|The Boys in Green's qualification hopes are still alive|
A draw at home against Poland wouldn't usually be greeted with huge cheers and celebrations but after scoring an injury time equaliser courtesy of Shane Long that 1 point feels like 3 for Martin O'Neill's Republic of Ireland side.
The draw now leaves Ireland in 4th place in Group D after five games, 3 points behind group leaders and last nights opponents Poland and 2 behind both Germany and Scotland. Although a draw was not a brilliant result, it was far better than a defeat that would have left the Republic of Ireland 6 points adrift of leaders Poland and 3 back from 2nd and 3rd place.
The performance of the team could be split into two periods, the first half hour of the game was a train wreck, Ireland were unable to get the ball down and pass it instead opting for hopeless long balls time and time again to no avail. A Robbie Brady mistake then led to Poland opening the scoring with a rasping strike from former Wolves man Peszko.
As poor as O’Neill’s side were in this half hour, the next 60 minutes almost made up for that. The intensity they played with and commitment shown by every player was admirable and eventually led to Shane Long nabbing a late goal to grab a well deserved point, you could argue they deserved to win but a point was satisfactory in the circumstances it came.
Shane Long no doubt made a claim for a starting place in upcoming matches but the real star of the show was Wes Hoolahan. The Norwich man when playing more centrally was the difference, his willingness to attack and ability to pick out a pass stood out above Ireland’s other midfield players and he now must have nailed down a spot in the starting eleven for the next few internationals.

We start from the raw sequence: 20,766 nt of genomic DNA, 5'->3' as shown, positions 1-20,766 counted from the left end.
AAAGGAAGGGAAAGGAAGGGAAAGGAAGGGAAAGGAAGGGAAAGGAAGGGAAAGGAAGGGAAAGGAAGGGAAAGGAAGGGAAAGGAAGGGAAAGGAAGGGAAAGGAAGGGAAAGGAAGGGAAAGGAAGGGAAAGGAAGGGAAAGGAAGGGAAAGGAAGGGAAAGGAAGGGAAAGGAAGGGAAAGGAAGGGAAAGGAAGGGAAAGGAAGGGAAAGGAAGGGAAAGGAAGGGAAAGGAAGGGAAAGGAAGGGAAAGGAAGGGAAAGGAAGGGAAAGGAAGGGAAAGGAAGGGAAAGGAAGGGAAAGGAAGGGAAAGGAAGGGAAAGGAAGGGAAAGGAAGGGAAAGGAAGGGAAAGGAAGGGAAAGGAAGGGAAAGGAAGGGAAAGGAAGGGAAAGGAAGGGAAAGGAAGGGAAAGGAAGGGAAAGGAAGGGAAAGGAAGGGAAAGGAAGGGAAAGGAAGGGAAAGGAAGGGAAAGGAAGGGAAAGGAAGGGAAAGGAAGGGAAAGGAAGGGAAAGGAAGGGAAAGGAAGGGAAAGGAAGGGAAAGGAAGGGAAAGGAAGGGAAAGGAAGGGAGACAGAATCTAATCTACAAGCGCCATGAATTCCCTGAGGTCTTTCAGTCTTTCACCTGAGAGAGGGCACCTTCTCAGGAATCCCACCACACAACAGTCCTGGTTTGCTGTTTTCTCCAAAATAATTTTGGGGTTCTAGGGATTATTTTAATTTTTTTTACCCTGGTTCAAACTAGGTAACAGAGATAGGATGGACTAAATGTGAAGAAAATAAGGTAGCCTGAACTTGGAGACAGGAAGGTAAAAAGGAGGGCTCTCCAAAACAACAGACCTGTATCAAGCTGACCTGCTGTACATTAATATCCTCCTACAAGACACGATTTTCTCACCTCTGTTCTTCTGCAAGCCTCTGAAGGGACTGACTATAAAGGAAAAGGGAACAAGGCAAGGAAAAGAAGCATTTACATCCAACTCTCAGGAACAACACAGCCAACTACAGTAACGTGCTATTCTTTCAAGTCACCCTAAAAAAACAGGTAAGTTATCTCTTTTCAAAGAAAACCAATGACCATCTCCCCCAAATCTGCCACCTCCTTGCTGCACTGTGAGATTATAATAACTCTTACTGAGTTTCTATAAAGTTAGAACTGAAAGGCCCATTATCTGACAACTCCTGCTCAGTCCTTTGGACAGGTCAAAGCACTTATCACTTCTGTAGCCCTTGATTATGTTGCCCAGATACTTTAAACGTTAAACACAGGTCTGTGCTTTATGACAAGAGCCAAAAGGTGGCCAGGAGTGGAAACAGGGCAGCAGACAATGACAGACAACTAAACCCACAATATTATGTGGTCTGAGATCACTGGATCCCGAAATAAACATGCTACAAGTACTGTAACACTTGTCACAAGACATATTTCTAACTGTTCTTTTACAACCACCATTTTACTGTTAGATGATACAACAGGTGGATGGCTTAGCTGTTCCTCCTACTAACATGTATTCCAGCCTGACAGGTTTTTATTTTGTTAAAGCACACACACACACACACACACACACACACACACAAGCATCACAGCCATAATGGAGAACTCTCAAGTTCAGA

As creative as Hoolahan was the two men behind him, McCarthy and Whelan, offered very little going forward. Whelan, at times, seems almost afraid to play the ball forward instead opting to play it around at the back to the frustration of many while McCarthy who did make more of an impact in the latter stages seemed disinterested at times.
The positives from the game however must outweigh the negatives. The Republic made table toppers Poland look very average for 60 minutes, The system used in the second half with Walters moving up-front alongside Keane and Hoolahan playing more centrally reaped dividends, opening the possibility of O’Neill implementing that tactic for the rest of the campaign.
Most importantly, after the game the chances of qualifying are still intact and with the huge confidence that comes with a late goal, Ireland have every chance of qualifying from the group and making it to France next year.
Tough fixtures still remain in the campaign with the return game against Poland in Warsaw still to come and the visits of group rivals Scotland and Germany to the Aviva. Qualification is made that bit easier however with the best third place team (currently Scotland) gaining automatic qualification along with the top two. Should the Republic of Ireland finish in third but not be the best placed they will be entered into the playoffs, so theres still a lot to play for.
June 13 ROI vs Scotland
Sep 4 Gibraltar vs ROI
Sep 7 ROI vs Georgia
Oct 8 ROI vs Germany
Oct 11 Poland vs ROI